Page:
We’ve been working on mark 2, the “ditch-node” branch, where we rewrote all the Node code in Python. The overall job architecture is about the same as mark 1, the management of downloads and files and stuff. It’s one big Python process with jobs run in parallel using multiprocessing. We did make some changes to how tasks are conceived and run.


Some notes after this post was written

  • Ian notes that GitHub triggers and Jenkins could trigger a build on a new source

multiprocessing worker processes dying

Python’s multiprocessing.Pool has a design wrinkle that’s a bit awkward. If you have a pool with N tasks and one of those task subprocesses dies unexpectedly (say, to a SIGTERM or something) then the pool hangs. It looks like N-1 tasks have finished and there’s still one waiting. But it will never complete and your parent process will effectively be stuck. Note that normal termination doesn’t do that, including random exceptions, SIGINT from Ctrl-C, etc. A normal “kill” triggers this though, as certainly does a “kill -9”. Probably a segfault in the Python interpreter will too.

Personally I think this is a bad design choice, but it’s not by accident. There was a huge discussion about this behavior three years ago. I haven’t read it all, but most of the comments seem to be about the wisdom and difficulty of recovering from a bad state. The ticket got closed after someone committed some changes to concurrent.futures (Python 3’s preferred new library). Nothing changed in multiprocessing.Pool.

Recently this issue was revisited for multiprocessing.Pool with a new bug filed that includes a patch. The approach there (and concurrent.futures) is if a child dies unexpectedly, you want to kill the whole Pool immediately with a BrokenProcessPool exception. I’m not wild about this choice, but it’s definitely better than hanging.

None of this applies to the Python distribution we’re running today. The pool will hang. For OpenAddresses I suggest we work around the issue by simply not killing workers. If you want to abort a worker early, try SIGALRM. We could also install a SIGTERM handler to catch the simple “kill” case from an operator, but I’m not sure that’s wise.

In addition, OpenAddresses also has a SIGUSR1 handler that allows someone externally to shut down the whole pool. It’s good for recovering from this state.

Update: we hit this bug again in a new way. Some of the worker processes were getting killed by the Linux OOM Killer. The Python code doesn’t see any exception, it’s just a SIGTERM or something. Only way you know is a record in the syslog. (And the multiprocessing debug logs show a new worker started.)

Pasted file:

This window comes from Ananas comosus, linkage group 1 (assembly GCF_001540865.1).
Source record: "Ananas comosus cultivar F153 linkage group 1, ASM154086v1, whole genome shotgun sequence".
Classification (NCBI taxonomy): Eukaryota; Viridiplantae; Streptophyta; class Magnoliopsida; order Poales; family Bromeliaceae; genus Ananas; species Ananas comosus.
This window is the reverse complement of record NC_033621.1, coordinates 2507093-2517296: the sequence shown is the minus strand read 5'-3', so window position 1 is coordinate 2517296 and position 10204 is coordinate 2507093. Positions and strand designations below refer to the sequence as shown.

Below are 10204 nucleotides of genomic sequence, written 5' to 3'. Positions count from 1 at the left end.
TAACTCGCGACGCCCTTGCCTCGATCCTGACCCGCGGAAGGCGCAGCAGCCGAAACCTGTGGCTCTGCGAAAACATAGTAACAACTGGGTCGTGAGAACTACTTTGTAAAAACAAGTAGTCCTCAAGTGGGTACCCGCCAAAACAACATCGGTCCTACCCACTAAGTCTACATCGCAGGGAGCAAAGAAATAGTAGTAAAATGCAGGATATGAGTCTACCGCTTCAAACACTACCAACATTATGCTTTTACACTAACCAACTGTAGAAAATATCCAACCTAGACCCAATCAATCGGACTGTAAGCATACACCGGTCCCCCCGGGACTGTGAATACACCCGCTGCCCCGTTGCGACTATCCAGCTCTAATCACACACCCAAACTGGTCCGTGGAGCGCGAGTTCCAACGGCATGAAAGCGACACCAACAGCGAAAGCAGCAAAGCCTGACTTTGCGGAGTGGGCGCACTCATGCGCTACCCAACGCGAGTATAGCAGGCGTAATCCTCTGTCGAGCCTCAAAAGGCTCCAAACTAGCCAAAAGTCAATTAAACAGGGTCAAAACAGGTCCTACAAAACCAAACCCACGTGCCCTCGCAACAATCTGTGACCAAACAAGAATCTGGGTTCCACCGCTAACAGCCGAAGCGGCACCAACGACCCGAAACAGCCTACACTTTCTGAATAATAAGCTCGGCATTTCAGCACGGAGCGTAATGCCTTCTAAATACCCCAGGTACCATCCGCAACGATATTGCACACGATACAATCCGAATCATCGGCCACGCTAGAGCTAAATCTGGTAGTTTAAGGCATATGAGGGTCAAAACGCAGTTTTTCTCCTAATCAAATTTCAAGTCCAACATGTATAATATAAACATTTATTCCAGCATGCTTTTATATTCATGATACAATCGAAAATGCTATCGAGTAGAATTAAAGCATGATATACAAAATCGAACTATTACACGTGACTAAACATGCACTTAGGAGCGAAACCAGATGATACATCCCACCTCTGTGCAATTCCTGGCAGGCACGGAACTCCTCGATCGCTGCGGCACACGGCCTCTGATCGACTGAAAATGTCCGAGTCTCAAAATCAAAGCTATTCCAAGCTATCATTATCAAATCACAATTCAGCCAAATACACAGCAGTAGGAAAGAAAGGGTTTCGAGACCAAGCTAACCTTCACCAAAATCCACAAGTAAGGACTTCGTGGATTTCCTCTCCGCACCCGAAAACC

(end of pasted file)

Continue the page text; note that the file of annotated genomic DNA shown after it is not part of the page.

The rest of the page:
Happy multiprocessing

I managed to get multiprocessing working for OpenAddress job processing. Looks like it’s working pretty well. We use multiprocessing.Pool to manage worker processes, then set up a SIGALRM to abort jobs that run too long. (Using a nifty decorator to add the timeout). I also added a SIGUSR1 handler in the master job process that lets us abort the run. At least once I’ve had the pool fail where there was work being done but none of the worker processes was trying to do it.

Here’s a happy screenshot of htop showing a run going. Note the nifty custom process names courtesy of setproctitle.

Screen Shot 2015-01-18 at 3.30.17 PM

OpenAddress Machine job management

Our OpenAddresses system wants to run N jobs at once while downloading and processing our ~1000 sources. Mostly to do a bunch of network requests to various servers in parallel, but also for some CPU parallelism in multi-core systems. Normal jobs use very little RAM (100M?) but occasionally a big GeoJSON file blows up to 2G or 4G. Here’s 4 options for job management.

Unix processes. I’ve been running stuff in GNU parallel, forking off a new Python process for each job. 8 simultaneous processes on a 8 CPU system. That’s worked pretty well, see previous blog posts for notes. CPU usage around 250%, memory usage all over the place but generally under 2G. Full job finishes in 3, 4 hours.

Python threads. I just tried openaddr-process for the first time to run a full go (on the same Linux box). That code works by spawning 16 threads. So one big Python process. That’s not working quite so well. Running at a steady 120% CPU; because of Python’s GIL we can’t get more parallelism. The process also has 11G resident. I suspect much of that could be reclaimed, probably left over from when 2 or 3 big GeoJSON jobs ran at once. But that stresses the garbage collector; there’s something to be said about killing a process. (Update: the resident set size got as big as 17G at one point, enough to force swapping. It didn’t seem to thrash though. Also Python is releasing the memory again later, the RSS has gotten as small as 9G again.)

Python multiprocessing. I want to try this. It should be a relatively easy change from threading, but I am hoping gives some CPU parallelism and memory housekeeping. Also we need a way to kill jobs asynchronously and Python’s threading module is designed to make that possible. With multiprocessing you just send a SIGTERM and are done.